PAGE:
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Retirement realities

MGM Advantage, Living Time, Partnership Assurance, LV=, Canada Life, Hargreaves Lansdown and Bluefin have joined forces to form a new group to lobby for change in the retirement sector.

Last week, Money Marketing broke the news that the group, as yet unnamed, is being set up and is developing a manifesto to challenge industry and political thinking.

The seven firms make up the management board of the body. A wider group of providers, adviser firms and consumer groups will be invited to join an advisory board, which will contribute to the group’s work. The body will be funded by its membership.

Hargreaves Lansdown head of pensions research Tom McPhail is acting chairman, with a permanent, independent chairman to be appointed.

McPhail says: “At the moment, about a third of the marketplace are genuinely using the Omo but a substantial number of people are not shopping around and are making what appear to be inappropriate decisions at retirement.

“Those are the issues we are trying to address. A range of different bodies are aware that the problem exists and yet we seem to be dead in the water. The change in consumer beha- viour is not happening.”

Retirees are losing around £2bn a year by failing to choose the most efficient retirement option, according to Hargreaves Lansdown research.

Living Time marketing director Steve Lowe says the group wants to make more people stop and think before taking their retirement income.

He says: “What we are trying to do is separate out two sta- ges of retirement. We want to separate out the part where people save for retirement and then the part where people choose how to take their retirement income. We talk about stopping, looking around, taking advice and making a positive choice.”

The body believes that, with personal accounts looming, the demise of final-salary schemes accelerating, baby boom-ers coming to retirement and a general election looming, now is the perfect time to shine some much needed light on the issue.

McPhail says advisers stand to gain if the body achieves its goals. He says: “Too many people are making poor decisions at retirement and the majority are not receiving the benefit of financial advice.

“It is a fair assumption that advisers have a key role to play in the resolution of this issue, that whatever outcomes occur, getting more people to make greater use of the services that advisers have to offer will be a key component of the solution to this problem.

“If we have 100 per cent of people shopping around, a lot of them will be seeking financial advice so this should be good news for IFAs.”

The management group will meet every couple of weeks as they develop the manifesto, which will be consulted on by the advisory group in August. They will be lobbying to influence political policies.

One of the issues that the group will aim to change is the way the open market option is presented to people in the run- up to retirement.

McPhail says: “I think that a relatively small intervention at that point could make quite a substantial difference to consumers’ behaviour. We need to push them towards exercising choice.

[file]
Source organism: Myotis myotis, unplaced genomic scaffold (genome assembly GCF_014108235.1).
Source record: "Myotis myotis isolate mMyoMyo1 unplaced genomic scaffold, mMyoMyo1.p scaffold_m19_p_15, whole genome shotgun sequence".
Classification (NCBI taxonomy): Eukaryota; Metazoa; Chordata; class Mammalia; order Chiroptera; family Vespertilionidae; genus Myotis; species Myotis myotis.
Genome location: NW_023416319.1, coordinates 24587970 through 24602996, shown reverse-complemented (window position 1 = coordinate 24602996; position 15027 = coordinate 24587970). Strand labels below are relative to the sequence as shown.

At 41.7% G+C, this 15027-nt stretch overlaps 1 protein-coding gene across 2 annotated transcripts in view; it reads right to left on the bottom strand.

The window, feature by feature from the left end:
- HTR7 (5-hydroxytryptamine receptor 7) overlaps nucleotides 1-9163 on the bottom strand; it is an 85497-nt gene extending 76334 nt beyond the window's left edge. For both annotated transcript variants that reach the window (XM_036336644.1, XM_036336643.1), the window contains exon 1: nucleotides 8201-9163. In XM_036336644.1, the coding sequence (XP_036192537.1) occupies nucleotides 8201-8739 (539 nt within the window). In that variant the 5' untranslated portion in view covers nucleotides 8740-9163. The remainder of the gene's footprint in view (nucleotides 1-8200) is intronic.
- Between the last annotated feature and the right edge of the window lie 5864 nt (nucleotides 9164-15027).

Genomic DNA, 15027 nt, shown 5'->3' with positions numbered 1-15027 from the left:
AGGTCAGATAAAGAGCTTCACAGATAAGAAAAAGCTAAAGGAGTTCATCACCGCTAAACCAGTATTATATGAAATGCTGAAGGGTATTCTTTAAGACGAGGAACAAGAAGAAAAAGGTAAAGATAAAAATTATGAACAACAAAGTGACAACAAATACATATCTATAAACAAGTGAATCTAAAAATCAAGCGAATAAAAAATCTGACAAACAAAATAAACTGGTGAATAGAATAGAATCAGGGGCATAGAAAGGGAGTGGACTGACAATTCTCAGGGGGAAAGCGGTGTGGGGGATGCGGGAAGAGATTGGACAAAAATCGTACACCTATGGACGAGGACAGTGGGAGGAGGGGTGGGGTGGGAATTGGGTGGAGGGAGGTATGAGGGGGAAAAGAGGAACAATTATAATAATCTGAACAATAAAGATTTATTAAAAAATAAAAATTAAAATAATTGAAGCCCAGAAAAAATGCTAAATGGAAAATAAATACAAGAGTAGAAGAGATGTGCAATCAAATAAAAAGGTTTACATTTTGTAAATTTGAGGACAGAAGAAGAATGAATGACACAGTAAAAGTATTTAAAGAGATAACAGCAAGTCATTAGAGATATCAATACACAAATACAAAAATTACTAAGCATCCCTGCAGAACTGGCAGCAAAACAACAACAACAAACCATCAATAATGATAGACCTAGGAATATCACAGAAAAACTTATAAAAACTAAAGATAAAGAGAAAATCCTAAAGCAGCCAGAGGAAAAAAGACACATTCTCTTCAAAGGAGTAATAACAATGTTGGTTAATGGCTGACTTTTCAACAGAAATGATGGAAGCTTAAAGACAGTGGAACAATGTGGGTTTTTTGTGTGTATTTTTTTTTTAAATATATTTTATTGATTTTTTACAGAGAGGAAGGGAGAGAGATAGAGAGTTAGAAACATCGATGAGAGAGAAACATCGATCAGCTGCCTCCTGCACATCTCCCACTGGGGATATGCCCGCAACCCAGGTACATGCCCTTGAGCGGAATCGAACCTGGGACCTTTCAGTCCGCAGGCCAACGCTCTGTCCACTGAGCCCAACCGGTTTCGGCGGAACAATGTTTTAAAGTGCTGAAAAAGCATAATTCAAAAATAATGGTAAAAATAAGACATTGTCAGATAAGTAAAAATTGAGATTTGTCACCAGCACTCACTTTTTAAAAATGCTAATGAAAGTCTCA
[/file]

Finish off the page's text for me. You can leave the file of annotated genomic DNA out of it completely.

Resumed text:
“At the moment, it is far too easy for them to buy a conventional annuity from their existing provider but a relatively small change in how the information is presented by mak- ing the Omo the default, that can work.”

The group is trying to find a way to semi-automate the decision-making process, with a greater emphasis on online technology.

McPhail says: “It is going to be difficult for people with small funds to pay for full advice but that does not mean the industry cannot provide appropriate solutions and better solutions than the ones they are ending up with.”

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  1. Julian Stevens 16th July 2009 at 4:29 pm

    Retirement realities
    Having secured a special OMO referral arrangement from one of the industry bodies, Hargreaves Lansdown does, of course, have a heavily vested interest in promoting use of the OMO. Peter Hargreaves is certainly not a philanthropist. That having said, if people are too lazy or too stupid to take professional advice as to how to amalgamate and deploy their retirement funds to their own best advantage, then I find it difficult to have any sympathy with them. The FSA booklet on the subject is actually easy to read and very good, so there can be no excuse for not acting on what it says. The only way it could be improved would be if providers were made to state in large letters to clients approaching retirement that they MUST take professional independent advice to ensure their funds are deplaoyed as advantageously as possible. The trouble with that though is that, if the FSA has its way, there won’t be enough of us left to go round after 2012. Still, never mind that, it’s raising standards that counts and those who can’t keep up will just have to be allowed to fall by the wayside. Of course, the other big issue is what the next generation is doing about retirement provision, but that’s a topic for another day.

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